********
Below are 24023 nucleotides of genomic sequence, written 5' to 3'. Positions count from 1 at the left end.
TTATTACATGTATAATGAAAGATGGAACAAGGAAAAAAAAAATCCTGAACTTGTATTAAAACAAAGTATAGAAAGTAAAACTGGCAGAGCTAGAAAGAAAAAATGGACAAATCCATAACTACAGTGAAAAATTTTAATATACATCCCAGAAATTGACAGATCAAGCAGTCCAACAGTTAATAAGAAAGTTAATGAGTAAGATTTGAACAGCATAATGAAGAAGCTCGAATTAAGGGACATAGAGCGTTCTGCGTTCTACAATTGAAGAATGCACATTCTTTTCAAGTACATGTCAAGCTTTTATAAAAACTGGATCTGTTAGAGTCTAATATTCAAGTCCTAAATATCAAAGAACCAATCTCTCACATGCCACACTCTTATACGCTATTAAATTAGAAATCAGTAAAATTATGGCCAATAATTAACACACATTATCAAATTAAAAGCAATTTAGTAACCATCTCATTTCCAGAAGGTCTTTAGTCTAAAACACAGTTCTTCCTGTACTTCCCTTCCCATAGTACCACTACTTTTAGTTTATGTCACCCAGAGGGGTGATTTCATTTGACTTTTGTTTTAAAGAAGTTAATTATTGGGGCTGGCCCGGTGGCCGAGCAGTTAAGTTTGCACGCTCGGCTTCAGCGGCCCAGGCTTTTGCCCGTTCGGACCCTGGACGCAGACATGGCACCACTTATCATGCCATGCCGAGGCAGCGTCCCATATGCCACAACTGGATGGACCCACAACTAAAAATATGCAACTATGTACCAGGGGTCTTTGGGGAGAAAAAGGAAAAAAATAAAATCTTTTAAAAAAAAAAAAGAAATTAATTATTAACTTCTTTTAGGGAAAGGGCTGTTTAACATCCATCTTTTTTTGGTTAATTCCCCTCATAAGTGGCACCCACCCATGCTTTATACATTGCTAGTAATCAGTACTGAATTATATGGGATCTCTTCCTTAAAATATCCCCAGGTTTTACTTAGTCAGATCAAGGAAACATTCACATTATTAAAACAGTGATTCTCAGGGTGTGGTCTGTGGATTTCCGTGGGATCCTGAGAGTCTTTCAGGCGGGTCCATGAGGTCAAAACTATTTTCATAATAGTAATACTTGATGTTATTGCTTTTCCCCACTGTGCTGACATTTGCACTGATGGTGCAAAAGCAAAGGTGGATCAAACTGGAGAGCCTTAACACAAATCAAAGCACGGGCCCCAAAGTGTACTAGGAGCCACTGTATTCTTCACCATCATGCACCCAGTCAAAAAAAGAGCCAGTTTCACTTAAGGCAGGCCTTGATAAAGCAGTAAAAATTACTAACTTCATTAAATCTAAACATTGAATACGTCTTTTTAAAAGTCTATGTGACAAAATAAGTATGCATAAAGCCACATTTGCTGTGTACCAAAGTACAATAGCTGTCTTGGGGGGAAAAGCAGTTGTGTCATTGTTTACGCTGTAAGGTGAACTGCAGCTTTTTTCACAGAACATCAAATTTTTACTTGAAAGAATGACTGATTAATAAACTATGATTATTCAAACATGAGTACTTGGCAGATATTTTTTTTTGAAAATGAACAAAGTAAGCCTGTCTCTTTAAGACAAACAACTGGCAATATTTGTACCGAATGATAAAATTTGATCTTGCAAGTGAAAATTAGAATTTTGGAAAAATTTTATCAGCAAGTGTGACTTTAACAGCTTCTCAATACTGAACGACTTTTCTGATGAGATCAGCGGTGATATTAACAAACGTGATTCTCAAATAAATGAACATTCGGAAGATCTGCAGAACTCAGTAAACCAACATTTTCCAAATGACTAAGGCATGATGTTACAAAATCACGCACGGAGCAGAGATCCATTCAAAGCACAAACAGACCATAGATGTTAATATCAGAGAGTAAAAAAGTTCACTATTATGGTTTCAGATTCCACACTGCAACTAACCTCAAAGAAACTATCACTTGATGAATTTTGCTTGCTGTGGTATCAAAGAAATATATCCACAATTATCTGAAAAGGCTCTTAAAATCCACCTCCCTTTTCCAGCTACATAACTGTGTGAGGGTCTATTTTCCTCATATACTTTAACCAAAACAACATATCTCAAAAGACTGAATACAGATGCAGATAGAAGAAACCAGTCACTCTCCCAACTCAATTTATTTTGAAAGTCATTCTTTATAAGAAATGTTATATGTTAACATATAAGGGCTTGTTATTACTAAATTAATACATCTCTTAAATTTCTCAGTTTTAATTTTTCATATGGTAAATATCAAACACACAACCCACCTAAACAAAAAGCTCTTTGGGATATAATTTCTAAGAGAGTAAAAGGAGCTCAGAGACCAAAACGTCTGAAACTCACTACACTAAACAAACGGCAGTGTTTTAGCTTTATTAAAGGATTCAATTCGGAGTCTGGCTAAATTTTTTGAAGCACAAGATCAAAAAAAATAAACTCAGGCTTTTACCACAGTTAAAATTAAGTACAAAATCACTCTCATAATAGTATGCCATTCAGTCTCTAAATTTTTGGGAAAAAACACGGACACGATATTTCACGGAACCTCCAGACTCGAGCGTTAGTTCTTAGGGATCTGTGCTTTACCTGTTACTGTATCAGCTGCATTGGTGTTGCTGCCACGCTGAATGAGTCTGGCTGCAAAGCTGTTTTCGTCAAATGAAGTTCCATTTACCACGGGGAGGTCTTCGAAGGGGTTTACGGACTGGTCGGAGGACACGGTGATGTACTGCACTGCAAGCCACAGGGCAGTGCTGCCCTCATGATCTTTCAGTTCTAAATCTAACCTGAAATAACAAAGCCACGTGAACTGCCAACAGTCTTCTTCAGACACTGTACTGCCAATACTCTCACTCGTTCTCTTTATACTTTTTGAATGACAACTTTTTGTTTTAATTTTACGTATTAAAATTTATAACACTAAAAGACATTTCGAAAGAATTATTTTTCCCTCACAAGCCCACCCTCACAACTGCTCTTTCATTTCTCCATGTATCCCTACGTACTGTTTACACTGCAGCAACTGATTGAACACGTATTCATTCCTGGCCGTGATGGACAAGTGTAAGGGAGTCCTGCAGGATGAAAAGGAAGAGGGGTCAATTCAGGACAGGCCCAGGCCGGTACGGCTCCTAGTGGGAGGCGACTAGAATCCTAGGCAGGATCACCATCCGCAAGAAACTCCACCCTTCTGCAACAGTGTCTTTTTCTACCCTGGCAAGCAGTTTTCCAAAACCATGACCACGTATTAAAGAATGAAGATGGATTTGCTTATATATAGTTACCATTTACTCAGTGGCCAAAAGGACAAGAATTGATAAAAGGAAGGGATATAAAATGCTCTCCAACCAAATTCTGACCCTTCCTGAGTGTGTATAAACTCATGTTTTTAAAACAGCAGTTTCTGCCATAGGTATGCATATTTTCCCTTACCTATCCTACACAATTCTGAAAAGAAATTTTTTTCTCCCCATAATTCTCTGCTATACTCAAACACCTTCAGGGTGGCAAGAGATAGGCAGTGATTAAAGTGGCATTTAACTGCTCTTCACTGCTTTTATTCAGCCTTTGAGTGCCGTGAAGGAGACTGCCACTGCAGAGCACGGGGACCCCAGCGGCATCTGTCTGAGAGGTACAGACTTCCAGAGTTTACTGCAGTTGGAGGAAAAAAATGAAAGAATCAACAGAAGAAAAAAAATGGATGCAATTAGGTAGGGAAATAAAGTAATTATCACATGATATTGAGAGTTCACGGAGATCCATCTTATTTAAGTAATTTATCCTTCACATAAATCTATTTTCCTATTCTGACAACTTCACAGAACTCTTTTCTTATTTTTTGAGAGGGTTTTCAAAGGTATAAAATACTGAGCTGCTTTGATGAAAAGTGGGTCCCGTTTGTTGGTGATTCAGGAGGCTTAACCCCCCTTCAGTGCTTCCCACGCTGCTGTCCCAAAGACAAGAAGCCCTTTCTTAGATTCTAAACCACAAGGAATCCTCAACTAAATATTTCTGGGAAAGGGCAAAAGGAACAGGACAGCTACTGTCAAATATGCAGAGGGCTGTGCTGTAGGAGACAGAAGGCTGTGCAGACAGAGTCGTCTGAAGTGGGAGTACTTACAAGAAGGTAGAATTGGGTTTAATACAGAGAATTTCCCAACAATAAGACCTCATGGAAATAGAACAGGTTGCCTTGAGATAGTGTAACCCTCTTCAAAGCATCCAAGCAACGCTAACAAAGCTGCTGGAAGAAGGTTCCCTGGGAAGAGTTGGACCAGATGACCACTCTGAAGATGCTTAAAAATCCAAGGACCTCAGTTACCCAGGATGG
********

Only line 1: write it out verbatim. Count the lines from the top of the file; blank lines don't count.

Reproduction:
Below are 24023 nucleotides of genomic sequence, written 5' to 3'. Positions count from 1 at the left end.